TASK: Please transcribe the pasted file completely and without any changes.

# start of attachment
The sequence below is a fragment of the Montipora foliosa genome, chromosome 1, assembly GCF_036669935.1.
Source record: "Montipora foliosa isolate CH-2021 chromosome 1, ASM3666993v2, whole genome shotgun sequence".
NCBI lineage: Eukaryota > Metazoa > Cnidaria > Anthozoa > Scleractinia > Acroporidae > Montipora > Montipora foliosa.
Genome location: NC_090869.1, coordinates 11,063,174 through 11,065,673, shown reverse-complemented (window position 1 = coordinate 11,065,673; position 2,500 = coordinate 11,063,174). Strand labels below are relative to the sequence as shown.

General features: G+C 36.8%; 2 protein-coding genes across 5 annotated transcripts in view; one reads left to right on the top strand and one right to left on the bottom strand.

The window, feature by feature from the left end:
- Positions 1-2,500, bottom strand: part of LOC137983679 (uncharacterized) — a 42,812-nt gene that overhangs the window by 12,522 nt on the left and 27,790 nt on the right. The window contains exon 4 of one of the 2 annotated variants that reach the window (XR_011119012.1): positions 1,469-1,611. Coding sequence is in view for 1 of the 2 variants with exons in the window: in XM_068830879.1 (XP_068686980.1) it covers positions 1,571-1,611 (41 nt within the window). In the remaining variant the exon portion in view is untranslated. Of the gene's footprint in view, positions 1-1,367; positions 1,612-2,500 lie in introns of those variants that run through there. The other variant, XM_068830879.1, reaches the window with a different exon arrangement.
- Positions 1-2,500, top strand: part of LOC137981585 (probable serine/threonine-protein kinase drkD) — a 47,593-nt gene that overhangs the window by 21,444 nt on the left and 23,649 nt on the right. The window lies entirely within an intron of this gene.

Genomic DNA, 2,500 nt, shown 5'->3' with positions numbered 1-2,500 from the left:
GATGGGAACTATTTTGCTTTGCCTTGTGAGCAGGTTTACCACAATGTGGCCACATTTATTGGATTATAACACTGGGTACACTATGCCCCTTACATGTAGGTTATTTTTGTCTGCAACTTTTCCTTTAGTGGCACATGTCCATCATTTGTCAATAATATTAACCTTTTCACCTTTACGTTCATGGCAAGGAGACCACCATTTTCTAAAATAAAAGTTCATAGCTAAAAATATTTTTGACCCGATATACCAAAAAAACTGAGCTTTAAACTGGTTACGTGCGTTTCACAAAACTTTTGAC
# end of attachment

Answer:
The sequence below is a fragment of the Montipora foliosa genome, chromosome 1, assembly GCF_036669935.1.
Source record: "Montipora foliosa isolate CH-2021 chromosome 1, ASM3666993v2, whole genome shotgun sequence".
NCBI lineage: Eukaryota > Metazoa > Cnidaria > Anthozoa > Scleractinia > Acroporidae > Montipora > Montipora foliosa.
Genome location: NC_090869.1, coordinates 11,063,174 through 11,065,673, shown reverse-complemented (window position 1 = coordinate 11,065,673; position 2,500 = coordinate 11,063,174). Strand labels below are relative to the sequence as shown.

General features: G+C 36.8%; 2 protein-coding genes across 5 annotated transcripts in view; one reads left to right on the top strand and one right to left on the bottom strand.

The window, feature by feature from the left end:
- Positions 1-2,500, bottom strand: part of LOC137983679 (uncharacterized) — a 42,812-nt gene that overhangs the window by 12,522 nt on the left and 27,790 nt on the right. The window contains exon 4 of one of the 2 annotated variants that reach the window (XR_011119012.1): positions 1,469-1,611. Coding sequence is in view for 1 of the 2 variants with exons in the window: in XM_068830879.1 (XP_068686980.1) it covers positions 1,571-1,611 (41 nt within the window). In the remaining variant the exon portion in view is untranslated. Of the gene's footprint in view, positions 1-1,367; positions 1,612-2,500 lie in introns of those variants that run through there. The other variant, XM_068830879.1, reaches the window with a different exon arrangement.
- Positions 1-2,500, top strand: part of LOC137981585 (probable serine/threonine-protein kinase drkD) — a 47,593-nt gene that overhangs the window by 21,444 nt on the left and 23,649 nt on the right. The window lies entirely within an intron of this gene.

Genomic DNA, 2,500 nt, shown 5'->3' with positions numbered 1-2,500 from the left:
GATGGGAACTATTTTGCTTTGCCTTGTGAGCAGGTTTACCACAATGTGGCCACATTTATTGGATTATAACACTGGGTACACTATGCCCCTTACATGTAGGTTATTTTTGTCTGCAACTTTTCCTTTAGTGGCACATGTCCATCATTTGTCAATAATATTAACCTTTTCACCTTTACGTTCATGGCAAGGAGACCACCATTTTCTAAAATAAAAGTTCATAGCTAAAAATATTTTTGACCCGATATACCAAAAAAACTGAGCTTTAAACTGGTTACGTGCGTTTCACAAAACTTTTGAC